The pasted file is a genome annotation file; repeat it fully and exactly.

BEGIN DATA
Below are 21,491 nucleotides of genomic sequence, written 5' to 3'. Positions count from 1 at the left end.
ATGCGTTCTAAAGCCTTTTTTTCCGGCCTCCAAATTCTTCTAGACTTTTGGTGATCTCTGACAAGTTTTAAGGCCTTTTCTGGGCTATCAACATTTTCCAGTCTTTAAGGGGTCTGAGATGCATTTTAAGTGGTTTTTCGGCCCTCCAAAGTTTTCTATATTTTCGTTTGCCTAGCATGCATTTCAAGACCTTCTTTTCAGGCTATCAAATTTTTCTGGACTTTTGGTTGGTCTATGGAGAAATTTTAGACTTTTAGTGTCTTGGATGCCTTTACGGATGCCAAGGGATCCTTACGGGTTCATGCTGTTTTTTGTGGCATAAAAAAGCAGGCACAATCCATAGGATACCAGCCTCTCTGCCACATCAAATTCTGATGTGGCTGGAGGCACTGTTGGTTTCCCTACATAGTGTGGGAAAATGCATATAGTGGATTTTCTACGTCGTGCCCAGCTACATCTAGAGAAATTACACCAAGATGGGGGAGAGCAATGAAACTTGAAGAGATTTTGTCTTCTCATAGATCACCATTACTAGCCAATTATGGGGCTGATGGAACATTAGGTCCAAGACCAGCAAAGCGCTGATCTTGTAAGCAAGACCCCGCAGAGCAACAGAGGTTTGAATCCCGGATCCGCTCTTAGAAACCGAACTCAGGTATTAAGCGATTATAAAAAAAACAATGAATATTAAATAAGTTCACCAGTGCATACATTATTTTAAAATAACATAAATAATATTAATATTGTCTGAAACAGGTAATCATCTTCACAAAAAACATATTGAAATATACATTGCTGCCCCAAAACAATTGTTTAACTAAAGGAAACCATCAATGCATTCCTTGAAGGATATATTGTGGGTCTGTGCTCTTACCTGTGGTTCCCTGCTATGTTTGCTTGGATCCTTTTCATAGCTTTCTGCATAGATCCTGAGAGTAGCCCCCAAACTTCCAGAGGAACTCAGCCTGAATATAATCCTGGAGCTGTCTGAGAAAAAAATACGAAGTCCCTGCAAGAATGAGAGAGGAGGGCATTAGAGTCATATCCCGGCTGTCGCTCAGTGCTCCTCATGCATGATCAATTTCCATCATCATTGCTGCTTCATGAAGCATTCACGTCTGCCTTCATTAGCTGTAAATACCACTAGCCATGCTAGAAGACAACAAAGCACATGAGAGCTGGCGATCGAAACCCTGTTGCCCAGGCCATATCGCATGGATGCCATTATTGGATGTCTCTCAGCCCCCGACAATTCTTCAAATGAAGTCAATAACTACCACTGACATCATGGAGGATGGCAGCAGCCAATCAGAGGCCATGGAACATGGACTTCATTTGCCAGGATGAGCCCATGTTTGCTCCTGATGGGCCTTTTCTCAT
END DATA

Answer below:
Below are 21,491 nucleotides of genomic sequence, written 5' to 3'. Positions count from 1 at the left end.
ATGCGTTCTAAAGCCTTTTTTTCCGGCCTCCAAATTCTTCTAGACTTTTGGTGATCTCTGACAAGTTTTAAGGCCTTTTCTGGGCTATCAACATTTTCCAGTCTTTAAGGGGTCTGAGATGCATTTTAAGTGGTTTTTCGGCCCTCCAAAGTTTTCTATATTTTCGTTTGCCTAGCATGCATTTCAAGACCTTCTTTTCAGGCTATCAAATTTTTCTGGACTTTTGGTTGGTCTATGGAGAAATTTTAGACTTTTAGTGTCTTGGATGCCTTTACGGATGCCAAGGGATCCTTACGGGTTCATGCTGTTTTTTGTGGCATAAAAAAGCAGGCACAATCCATAGGATACCAGCCTCTCTGCCACATCAAATTCTGATGTGGCTGGAGGCACTGTTGGTTTCCCTACATAGTGTGGGAAAATGCATATAGTGGATTTTCTACGTCGTGCCCAGCTACATCTAGAGAAATTACACCAAGATGGGGGAGAGCAATGAAACTTGAAGAGATTTTGTCTTCTCATAGATCACCATTACTAGCCAATTATGGGGCTGATGGAACATTAGGTCCAAGACCAGCAAAGCGCTGATCTTGTAAGCAAGACCCCGCAGAGCAACAGAGGTTTGAATCCCGGATCCGCTCTTAGAAACCGAACTCAGGTATTAAGCGATTATAAAAAAAACAATGAATATTAAATAAGTTCACCAGTGCATACATTATTTTAAAATAACATAAATAATATTAATATTGTCTGAAACAGGTAATCATCTTCACAAAAAACATATTGAAATATACATTGCTGCCCCAAAACAATTGTTTAACTAAAGGAAACCATCAATGCATTCCTTGAAGGATATATTGTGGGTCTGTGCTCTTACCTGTGGTTCCCTGCTATGTTTGCTTGGATCCTTTTCATAGCTTTCTGCATAGATCCTGAGAGTAGCCCCCAAACTTCCAGAGGAACTCAGCCTGAATATAATCCTGGAGCTGTCTGAGAAAAAAATACGAAGTCCCTGCAAGAATGAGAGAGGAGGGCATTAGAGTCATATCCCGGCTGTCGCTCAGTGCTCCTCATGCATGATCAATTTCCATCATCATTGCTGCTTCATGAAGCATTCACGTCTGCCTTCATTAGCTGTAAATACCACTAGCCATGCTAGAAGACAACAAAGCACATGAGAGCTGGCGATCGAAACCCTGTTGCCCAGGCCATATCGCATGGATGCCATTATTGGATGTCTCTCAGCCCCCGACAATTCTTCAAATGAAGTCAATAACTACCACTGACATCATGGAGGATGGCAGCAGCCAATCAGAGGCCATGGAACATGGACTTCATTTGCCAGGATGAGCCCATGTTTGCTCCTGATGGGCCTTTTCTCAT